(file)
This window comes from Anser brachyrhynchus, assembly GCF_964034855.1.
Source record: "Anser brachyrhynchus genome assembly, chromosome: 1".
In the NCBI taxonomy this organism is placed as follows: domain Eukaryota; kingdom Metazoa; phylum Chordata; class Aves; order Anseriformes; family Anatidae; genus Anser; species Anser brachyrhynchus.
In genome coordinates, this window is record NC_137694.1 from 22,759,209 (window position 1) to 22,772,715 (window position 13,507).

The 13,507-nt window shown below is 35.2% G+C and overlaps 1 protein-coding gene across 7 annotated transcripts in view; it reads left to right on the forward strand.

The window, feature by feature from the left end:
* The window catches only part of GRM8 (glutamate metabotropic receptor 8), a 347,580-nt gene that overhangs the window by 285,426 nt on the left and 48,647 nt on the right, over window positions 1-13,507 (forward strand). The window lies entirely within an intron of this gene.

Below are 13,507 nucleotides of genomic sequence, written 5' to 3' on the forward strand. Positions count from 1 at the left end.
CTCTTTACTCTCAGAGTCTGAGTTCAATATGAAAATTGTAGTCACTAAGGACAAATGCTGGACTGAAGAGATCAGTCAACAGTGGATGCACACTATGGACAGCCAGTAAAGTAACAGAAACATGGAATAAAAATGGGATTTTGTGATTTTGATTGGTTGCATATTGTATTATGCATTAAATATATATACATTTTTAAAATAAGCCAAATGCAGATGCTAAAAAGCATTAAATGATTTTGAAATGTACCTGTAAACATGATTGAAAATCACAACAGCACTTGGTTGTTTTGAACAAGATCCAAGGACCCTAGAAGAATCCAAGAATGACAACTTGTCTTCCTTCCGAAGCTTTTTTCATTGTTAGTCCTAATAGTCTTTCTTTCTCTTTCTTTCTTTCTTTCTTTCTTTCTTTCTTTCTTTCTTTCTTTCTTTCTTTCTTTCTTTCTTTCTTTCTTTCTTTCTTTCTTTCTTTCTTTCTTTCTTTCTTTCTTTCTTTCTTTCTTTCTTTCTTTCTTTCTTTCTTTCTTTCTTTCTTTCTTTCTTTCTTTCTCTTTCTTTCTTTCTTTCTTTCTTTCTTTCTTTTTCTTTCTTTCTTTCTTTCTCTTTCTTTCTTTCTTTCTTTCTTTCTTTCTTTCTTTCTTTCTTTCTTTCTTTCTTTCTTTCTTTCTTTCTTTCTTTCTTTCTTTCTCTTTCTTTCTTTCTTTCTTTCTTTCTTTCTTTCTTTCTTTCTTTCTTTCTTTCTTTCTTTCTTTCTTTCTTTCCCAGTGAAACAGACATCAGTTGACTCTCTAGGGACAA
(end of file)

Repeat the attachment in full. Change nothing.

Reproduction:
This window comes from Anser brachyrhynchus, assembly GCF_964034855.1.
Source record: "Anser brachyrhynchus genome assembly, chromosome: 1".
In the NCBI taxonomy this organism is placed as follows: domain Eukaryota; kingdom Metazoa; phylum Chordata; class Aves; order Anseriformes; family Anatidae; genus Anser; species Anser brachyrhynchus.
In genome coordinates, this window is record NC_137694.1 from 22,759,209 (window position 1) to 22,772,715 (window position 13,507).

The 13,507-nt window shown below is 35.2% G+C and overlaps 1 protein-coding gene across 7 annotated transcripts in view; it reads left to right on the forward strand.

The window, feature by feature from the left end:
* The window catches only part of GRM8 (glutamate metabotropic receptor 8), a 347,580-nt gene that overhangs the window by 285,426 nt on the left and 48,647 nt on the right, over window positions 1-13,507 (forward strand). The window lies entirely within an intron of this gene.

Below are 13,507 nucleotides of genomic sequence, written 5' to 3' on the forward strand. Positions count from 1 at the left end.
CTCTTTACTCTCAGAGTCTGAGTTCAATATGAAAATTGTAGTCACTAAGGACAAATGCTGGACTGAAGAGATCAGTCAACAGTGGATGCACACTATGGACAGCCAGTAAAGTAACAGAAACATGGAATAAAAATGGGATTTTGTGATTTTGATTGGTTGCATATTGTATTATGCATTAAATATATATACATTTTTAAAATAAGCCAAATGCAGATGCTAAAAAGCATTAAATGATTTTGAAATGTACCTGTAAACATGATTGAAAATCACAACAGCACTTGGTTGTTTTGAACAAGATCCAAGGACCCTAGAAGAATCCAAGAATGACAACTTGTCTTCCTTCCGAAGCTTTTTTCATTGTTAGTCCTAATAGTCTTTCTTTCTCTTTCTTTCTTTCTTTCTTTCTTTCTTTCTTTCTTTCTTTCTTTCTTTCTTTCTTTCTTTCTTTCTTTCTTTCTTTCTTTCTTTCTTTCTTTCTTTCTTTCTTTCTTTCTTTCTTTCTTTCTTTCTTTCTTTCTTTCTTTCTTTCTTTCTTTCTTTCTTTCTTTCTCTTTCTTTCTTTCTTTCTTTCTTTCTTTCTTTTTCTTTCTTTCTTTCTTTCTCTTTCTTTCTTTCTTTCTTTCTTTCTTTCTTTCTTTCTTTCTTTCTTTCTTTCTTTCTTTCTTTCTTTCTTTCTTTCTTTCTTTCTCTTTCTTTCTTTCTTTCTTTCTTTCTTTCTTTCTTTCTTTCTTTCTTTCTTTCTTTCTTTCTTTCTTTCTTTCCCAGTGAAACAGACATCAGTTGACTCTCTAGGGACAA